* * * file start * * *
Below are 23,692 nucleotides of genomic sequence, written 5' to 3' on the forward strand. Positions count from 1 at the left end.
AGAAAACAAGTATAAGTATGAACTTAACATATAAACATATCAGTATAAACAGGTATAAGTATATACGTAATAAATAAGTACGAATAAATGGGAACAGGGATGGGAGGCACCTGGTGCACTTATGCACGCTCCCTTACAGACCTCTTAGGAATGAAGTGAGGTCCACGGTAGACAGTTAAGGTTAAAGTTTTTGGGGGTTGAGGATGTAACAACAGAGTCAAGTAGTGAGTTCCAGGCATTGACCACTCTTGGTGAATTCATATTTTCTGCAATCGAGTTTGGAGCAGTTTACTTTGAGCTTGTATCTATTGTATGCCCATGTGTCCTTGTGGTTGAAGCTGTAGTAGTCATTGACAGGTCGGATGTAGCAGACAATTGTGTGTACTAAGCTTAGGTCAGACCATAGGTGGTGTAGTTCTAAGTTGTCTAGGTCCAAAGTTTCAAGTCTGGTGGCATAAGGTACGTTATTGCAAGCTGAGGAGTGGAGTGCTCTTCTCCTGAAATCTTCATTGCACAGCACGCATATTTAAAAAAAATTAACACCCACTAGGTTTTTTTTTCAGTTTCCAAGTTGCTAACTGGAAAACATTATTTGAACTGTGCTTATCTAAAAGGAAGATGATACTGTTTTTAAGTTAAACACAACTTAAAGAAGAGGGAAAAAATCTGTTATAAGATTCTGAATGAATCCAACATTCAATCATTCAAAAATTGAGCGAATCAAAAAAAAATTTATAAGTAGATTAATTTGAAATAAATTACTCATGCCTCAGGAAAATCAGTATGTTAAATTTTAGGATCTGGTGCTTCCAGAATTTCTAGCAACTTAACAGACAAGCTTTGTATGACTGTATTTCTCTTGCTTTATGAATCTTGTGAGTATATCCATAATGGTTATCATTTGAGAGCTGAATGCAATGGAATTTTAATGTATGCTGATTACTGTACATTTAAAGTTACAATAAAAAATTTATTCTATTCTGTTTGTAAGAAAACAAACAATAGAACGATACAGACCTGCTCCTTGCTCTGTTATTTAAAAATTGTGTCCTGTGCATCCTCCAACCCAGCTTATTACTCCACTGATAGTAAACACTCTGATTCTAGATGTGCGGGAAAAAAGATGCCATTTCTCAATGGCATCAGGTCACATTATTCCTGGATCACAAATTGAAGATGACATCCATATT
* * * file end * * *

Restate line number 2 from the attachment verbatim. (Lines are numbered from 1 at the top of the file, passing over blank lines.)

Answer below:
AGAAAACAAGTATAAGTATGAACTTAACATATAAACATATCAGTATAAACAGGTATAAGTATATACGTAATAAATAAGTACGAATAAATGGGAACAGGGATGGGAGGCACCTGGTGCACTTATGCACGCTCCCTTACAGACCTCTTAGGAATGAAGTGAGGTCCACGGTAGACAGTTAAGGTTAAAGTTTTTGGGGGTTGAGGATGTAACAACAGAGTCAAGTAGTGAGTTCCAGGCATTGACCACTCTTGGTGAATTCATATTTTCTGCAATCGAGTTTGGAGCAGTTTACTTTGAGCTTGTATCTATTGTATGCCCATGTGTCCTTGTGGTTGAAGCTGTAGTAGTCATTGACAGGTCGGATGTAGCAGACAATTGTGTGTACTAAGCTTAGGTCAGACCATAGGTGGTGTAGTTCTAAGTTGTCTAGGTCCAAAGTTTCAAGTCTGGTGGCATAAGGTACGTTATTGCAAGCTGAGGAGTGGAGTGCTCTTCTCCTGAAATCTTCATTGCACAGCACGCATATTTAAAAAAAATTAACACCCACTAGGTTTTTTTTTCAGTTTCCAAGTTGCTAACTGGAAAACATTATTTGAACTGTGCTTATCTAAAAGGAAGATGATACTGTTTTTAAGTTAAACACAACTTAAAGAAGAGGGAAAAAATCTGTTATAAGATTCTGAATGAATCCAACATTCAATCATTCAAAAATTGAGCGAATCAAAAAAAAATTTATAAGTAGATTAATTTGAAATAAATTACTCATGCCTCAGGAAAATCAGTATGTTAAATTTTAGGATCTGGTGCTTCCAGAATTTCTAGCAACTTAACAGACAAGCTTTGTATGACTGTATTTCTCTTGCTTTATGAATCTTGTGAGTATATCCATAATGGTTATCATTTGAGAGCTGAATGCAATGGAATTTTAATGTATGCTGATTACTGTACATTTAAAGTTACAATAAAAAATTTATTCTATTCTGTTTGTAAGAAAACAAACAATAGAACGATACAGACCTGCTCCTTGCTCTGTTATTTAAAAATTGTGTCCTGTGCATCCTCCAACCCAGCTTATTACTCCACTGATAGTAAACACTCTGATTCTAGATGTGCGGGAAAAAAGATGCCATTTCTCAATGGCATCAGGTCACATTATTCCTGGATCACAAATTGAAGATGACATCCATATT